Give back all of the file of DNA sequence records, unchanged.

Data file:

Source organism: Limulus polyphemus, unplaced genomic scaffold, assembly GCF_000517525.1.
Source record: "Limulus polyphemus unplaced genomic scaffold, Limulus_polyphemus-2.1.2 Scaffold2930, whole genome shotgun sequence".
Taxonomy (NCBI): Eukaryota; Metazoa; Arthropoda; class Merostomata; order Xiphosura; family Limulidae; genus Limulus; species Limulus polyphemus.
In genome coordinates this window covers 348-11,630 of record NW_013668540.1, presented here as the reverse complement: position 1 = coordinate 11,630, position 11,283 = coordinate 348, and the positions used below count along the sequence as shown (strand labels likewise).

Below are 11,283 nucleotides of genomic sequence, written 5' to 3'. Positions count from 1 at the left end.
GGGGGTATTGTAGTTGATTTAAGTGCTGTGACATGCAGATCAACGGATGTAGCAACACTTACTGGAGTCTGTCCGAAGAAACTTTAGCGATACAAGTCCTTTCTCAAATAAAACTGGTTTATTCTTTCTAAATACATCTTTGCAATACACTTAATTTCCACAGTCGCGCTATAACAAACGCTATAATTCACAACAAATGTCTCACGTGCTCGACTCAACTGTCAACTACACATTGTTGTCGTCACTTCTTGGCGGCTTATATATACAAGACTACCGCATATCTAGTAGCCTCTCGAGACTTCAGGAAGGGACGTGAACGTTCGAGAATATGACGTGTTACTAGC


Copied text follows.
Source organism: Limulus polyphemus, unplaced genomic scaffold, assembly GCF_000517525.1.
Source record: "Limulus polyphemus unplaced genomic scaffold, Limulus_polyphemus-2.1.2 Scaffold2930, whole genome shotgun sequence".
Taxonomy (NCBI): Eukaryota; Metazoa; Arthropoda; class Merostomata; order Xiphosura; family Limulidae; genus Limulus; species Limulus polyphemus.
In genome coordinates this window covers 348-11,630 of record NW_013668540.1, presented here as the reverse complement: position 1 = coordinate 11,630, position 11,283 = coordinate 348, and the positions used below count along the sequence as shown (strand labels likewise).

Below are 11,283 nucleotides of genomic sequence, written 5' to 3'. Positions count from 1 at the left end.
GGGGGTATTGTAGTTGATTTAAGTGCTGTGACATGCAGATCAACGGATGTAGCAACACTTACTGGAGTCTGTCCGAAGAAACTTTAGCGATACAAGTCCTTTCTCAAATAAAACTGGTTTATTCTTTCTAAATACATCTTTGCAATACACTTAATTTCCACAGTCGCGCTATAACAAACGCTATAATTCACAACAAATGTCTCACGTGCTCGACTCAACTGTCAACTACACATTGTTGTCGTCACTTCTTGGCGGCTTATATATACAAGACTACCGCATATCTAGTAGCCTCTCGAGACTTCAGGAAGGGACGTGAACGTTCGAGAATATGACGTGTTACTAGC